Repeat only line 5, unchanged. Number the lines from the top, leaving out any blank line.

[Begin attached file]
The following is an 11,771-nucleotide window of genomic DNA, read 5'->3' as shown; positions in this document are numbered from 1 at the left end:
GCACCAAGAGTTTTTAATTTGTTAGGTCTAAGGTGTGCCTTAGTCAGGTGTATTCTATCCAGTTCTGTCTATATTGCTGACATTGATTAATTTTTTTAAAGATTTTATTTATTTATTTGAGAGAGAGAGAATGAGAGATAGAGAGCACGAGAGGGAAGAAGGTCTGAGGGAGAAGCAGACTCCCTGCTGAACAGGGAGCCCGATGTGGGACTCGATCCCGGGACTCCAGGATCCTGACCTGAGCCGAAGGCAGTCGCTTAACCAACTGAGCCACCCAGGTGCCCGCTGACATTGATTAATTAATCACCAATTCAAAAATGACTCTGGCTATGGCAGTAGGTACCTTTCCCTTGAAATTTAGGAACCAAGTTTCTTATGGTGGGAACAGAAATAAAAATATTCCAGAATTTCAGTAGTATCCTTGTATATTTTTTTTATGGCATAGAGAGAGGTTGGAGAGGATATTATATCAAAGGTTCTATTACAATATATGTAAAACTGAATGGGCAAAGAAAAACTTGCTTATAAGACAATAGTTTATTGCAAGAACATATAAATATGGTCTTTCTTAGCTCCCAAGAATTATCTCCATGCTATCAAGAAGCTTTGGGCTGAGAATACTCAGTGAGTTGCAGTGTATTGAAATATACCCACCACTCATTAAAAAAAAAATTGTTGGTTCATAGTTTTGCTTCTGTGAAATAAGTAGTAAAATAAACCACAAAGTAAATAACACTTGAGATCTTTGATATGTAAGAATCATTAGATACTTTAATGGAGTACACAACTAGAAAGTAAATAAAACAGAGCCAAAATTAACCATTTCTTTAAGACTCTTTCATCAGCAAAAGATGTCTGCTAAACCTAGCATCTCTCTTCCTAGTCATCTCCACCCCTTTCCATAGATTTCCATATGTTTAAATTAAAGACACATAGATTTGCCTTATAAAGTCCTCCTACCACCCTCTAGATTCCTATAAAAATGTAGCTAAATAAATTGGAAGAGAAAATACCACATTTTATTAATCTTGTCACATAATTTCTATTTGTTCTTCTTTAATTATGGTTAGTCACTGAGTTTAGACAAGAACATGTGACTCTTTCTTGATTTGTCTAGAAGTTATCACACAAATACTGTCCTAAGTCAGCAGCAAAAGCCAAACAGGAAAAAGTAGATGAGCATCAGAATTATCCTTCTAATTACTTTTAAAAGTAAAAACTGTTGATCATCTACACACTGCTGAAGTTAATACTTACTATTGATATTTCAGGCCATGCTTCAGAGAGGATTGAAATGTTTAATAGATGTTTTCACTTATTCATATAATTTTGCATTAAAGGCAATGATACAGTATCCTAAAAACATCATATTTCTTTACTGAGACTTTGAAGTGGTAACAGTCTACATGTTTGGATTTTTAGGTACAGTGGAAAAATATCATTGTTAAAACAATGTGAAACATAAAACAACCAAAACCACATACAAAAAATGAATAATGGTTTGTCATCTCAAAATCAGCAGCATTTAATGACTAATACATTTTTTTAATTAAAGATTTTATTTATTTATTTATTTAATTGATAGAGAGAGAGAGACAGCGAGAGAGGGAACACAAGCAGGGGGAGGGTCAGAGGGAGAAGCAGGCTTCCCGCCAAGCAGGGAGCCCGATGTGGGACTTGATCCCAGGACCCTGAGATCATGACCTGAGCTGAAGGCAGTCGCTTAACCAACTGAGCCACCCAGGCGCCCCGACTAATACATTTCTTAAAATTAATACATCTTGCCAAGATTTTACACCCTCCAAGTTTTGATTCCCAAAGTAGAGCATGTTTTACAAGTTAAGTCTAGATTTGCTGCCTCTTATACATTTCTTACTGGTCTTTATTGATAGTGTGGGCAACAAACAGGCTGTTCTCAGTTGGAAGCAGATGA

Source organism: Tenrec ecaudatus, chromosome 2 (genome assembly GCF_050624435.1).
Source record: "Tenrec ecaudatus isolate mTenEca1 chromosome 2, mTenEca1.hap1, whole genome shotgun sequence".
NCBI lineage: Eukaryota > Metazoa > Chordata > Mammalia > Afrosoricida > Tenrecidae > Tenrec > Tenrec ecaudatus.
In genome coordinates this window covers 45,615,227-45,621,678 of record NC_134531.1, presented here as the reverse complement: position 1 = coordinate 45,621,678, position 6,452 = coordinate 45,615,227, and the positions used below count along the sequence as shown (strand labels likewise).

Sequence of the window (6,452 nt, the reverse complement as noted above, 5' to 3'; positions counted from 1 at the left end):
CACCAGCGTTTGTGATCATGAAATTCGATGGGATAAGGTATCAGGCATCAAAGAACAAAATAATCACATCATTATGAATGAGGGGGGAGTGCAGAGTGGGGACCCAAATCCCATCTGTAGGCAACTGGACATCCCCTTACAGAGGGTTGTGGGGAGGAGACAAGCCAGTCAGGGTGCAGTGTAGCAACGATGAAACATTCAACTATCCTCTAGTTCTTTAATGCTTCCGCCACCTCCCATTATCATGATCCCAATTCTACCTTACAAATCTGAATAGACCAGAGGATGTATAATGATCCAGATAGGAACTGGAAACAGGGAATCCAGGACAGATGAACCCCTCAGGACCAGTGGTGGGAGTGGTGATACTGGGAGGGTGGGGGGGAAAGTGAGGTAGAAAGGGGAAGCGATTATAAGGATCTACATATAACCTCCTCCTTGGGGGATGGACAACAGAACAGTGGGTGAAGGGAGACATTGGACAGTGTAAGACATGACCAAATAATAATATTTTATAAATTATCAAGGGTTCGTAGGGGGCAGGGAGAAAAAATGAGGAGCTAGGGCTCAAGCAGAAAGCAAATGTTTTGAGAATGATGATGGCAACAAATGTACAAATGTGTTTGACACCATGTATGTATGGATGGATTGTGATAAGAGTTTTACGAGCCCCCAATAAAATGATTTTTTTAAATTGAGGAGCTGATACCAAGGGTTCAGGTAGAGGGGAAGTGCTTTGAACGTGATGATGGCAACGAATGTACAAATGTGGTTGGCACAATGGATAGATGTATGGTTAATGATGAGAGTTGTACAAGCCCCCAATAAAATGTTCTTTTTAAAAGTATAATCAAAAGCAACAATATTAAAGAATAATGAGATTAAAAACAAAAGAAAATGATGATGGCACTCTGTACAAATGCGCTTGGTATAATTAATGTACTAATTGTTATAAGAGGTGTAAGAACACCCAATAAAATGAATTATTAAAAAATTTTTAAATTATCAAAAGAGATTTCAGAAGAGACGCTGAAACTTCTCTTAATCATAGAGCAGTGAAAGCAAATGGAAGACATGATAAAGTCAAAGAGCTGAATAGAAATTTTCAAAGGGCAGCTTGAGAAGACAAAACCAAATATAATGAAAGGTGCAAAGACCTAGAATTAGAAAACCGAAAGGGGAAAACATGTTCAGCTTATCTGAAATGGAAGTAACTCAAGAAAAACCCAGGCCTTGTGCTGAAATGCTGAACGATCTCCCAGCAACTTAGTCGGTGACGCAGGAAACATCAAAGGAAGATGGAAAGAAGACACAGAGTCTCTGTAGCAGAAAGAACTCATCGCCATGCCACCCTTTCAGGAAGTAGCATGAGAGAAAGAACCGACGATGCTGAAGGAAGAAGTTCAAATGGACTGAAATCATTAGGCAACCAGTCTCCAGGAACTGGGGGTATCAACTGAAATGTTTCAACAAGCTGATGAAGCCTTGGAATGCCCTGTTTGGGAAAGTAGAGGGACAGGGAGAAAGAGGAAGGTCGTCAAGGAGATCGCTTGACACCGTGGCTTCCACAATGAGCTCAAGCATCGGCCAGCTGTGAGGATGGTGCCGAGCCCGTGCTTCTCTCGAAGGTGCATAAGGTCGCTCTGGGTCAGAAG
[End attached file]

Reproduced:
NCBI lineage: Eukaryota > Metazoa > Chordata > Mammalia > Afrosoricida > Tenrecidae > Tenrec > Tenrec ecaudatus.